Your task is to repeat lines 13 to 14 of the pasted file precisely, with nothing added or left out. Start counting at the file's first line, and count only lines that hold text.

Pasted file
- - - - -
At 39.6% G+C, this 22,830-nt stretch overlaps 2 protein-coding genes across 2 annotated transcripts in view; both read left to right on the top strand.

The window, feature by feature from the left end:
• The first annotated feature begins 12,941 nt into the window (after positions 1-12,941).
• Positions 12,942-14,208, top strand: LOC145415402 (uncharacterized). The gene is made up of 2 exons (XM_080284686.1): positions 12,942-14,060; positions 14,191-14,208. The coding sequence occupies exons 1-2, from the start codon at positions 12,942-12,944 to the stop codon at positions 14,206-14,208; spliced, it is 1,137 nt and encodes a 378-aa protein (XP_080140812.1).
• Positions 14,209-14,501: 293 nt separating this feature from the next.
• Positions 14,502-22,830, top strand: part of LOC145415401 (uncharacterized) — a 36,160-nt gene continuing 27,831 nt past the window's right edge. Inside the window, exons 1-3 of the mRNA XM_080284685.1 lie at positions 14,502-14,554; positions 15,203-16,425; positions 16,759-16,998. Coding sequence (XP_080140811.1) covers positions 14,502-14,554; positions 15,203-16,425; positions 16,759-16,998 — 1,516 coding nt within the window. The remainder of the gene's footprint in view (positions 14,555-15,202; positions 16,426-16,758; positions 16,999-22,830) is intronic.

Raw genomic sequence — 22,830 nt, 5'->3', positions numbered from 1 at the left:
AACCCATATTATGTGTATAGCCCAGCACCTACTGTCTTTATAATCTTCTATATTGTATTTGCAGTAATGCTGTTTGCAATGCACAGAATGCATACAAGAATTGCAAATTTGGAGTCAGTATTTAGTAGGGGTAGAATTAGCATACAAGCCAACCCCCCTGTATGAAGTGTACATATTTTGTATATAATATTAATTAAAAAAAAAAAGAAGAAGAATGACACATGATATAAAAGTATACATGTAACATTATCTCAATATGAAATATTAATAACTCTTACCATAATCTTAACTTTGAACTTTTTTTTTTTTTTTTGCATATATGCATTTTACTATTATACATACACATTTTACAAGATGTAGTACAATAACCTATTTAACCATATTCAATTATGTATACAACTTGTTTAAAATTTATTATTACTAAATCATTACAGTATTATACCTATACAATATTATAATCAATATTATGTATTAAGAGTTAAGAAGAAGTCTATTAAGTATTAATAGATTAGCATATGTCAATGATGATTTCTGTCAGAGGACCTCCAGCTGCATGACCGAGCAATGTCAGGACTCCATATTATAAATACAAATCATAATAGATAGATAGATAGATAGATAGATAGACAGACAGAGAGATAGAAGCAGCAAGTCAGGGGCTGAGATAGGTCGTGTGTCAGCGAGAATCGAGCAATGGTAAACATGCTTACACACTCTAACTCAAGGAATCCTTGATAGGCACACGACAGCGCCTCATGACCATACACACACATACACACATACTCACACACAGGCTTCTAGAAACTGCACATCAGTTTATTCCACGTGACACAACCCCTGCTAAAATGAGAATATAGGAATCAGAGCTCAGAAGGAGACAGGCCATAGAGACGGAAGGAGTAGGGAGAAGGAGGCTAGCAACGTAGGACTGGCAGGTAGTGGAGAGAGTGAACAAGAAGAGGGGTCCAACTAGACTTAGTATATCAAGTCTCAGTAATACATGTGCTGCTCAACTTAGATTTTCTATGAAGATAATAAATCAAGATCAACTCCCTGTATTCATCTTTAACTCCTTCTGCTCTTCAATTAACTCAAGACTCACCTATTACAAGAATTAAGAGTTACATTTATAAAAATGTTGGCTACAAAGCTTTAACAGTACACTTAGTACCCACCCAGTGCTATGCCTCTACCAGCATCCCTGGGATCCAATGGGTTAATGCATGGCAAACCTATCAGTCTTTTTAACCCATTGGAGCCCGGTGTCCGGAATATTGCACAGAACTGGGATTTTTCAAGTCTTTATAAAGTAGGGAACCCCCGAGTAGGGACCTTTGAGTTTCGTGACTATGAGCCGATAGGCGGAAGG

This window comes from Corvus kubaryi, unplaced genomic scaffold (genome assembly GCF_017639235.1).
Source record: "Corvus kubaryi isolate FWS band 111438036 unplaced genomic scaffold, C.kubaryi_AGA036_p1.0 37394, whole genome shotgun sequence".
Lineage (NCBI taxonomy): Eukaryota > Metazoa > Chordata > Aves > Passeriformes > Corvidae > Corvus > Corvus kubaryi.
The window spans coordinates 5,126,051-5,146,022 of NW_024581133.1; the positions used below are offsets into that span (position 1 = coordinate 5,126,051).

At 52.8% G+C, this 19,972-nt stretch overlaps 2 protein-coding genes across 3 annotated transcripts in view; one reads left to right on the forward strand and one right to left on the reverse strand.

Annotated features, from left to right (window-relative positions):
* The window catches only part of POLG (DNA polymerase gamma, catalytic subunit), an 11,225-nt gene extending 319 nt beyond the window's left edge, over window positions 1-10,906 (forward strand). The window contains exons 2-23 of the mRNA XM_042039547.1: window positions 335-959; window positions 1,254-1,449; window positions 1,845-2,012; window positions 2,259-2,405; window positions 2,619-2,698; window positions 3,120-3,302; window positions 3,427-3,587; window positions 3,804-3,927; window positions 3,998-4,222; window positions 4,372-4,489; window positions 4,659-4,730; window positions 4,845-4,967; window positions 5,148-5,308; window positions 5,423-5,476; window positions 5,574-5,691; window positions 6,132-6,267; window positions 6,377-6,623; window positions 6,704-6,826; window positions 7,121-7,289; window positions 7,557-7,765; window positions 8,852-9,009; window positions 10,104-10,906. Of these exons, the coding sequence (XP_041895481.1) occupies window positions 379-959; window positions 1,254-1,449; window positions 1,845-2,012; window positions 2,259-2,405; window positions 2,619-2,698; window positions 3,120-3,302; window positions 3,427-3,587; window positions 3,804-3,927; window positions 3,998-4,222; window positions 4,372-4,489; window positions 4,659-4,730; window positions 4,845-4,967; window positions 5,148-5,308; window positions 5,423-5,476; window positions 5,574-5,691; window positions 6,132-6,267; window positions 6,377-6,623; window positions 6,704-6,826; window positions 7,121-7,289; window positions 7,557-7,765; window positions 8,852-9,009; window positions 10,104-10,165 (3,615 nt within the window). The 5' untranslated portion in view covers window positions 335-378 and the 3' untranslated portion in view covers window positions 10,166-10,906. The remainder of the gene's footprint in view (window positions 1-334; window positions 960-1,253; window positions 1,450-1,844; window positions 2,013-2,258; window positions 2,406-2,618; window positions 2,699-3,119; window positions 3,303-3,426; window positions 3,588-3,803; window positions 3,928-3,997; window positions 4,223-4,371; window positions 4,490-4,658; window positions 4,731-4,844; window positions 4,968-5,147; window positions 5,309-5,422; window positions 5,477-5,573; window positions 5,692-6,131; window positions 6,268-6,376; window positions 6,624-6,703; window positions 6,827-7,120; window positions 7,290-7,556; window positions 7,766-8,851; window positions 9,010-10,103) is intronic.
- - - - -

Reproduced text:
At 52.8% G+C, this 19,972-nt stretch overlaps 2 protein-coding genes across 3 annotated transcripts in view; one reads left to right on the forward strand and one right to left on the reverse strand.

Annotated features, from left to right (window-relative positions):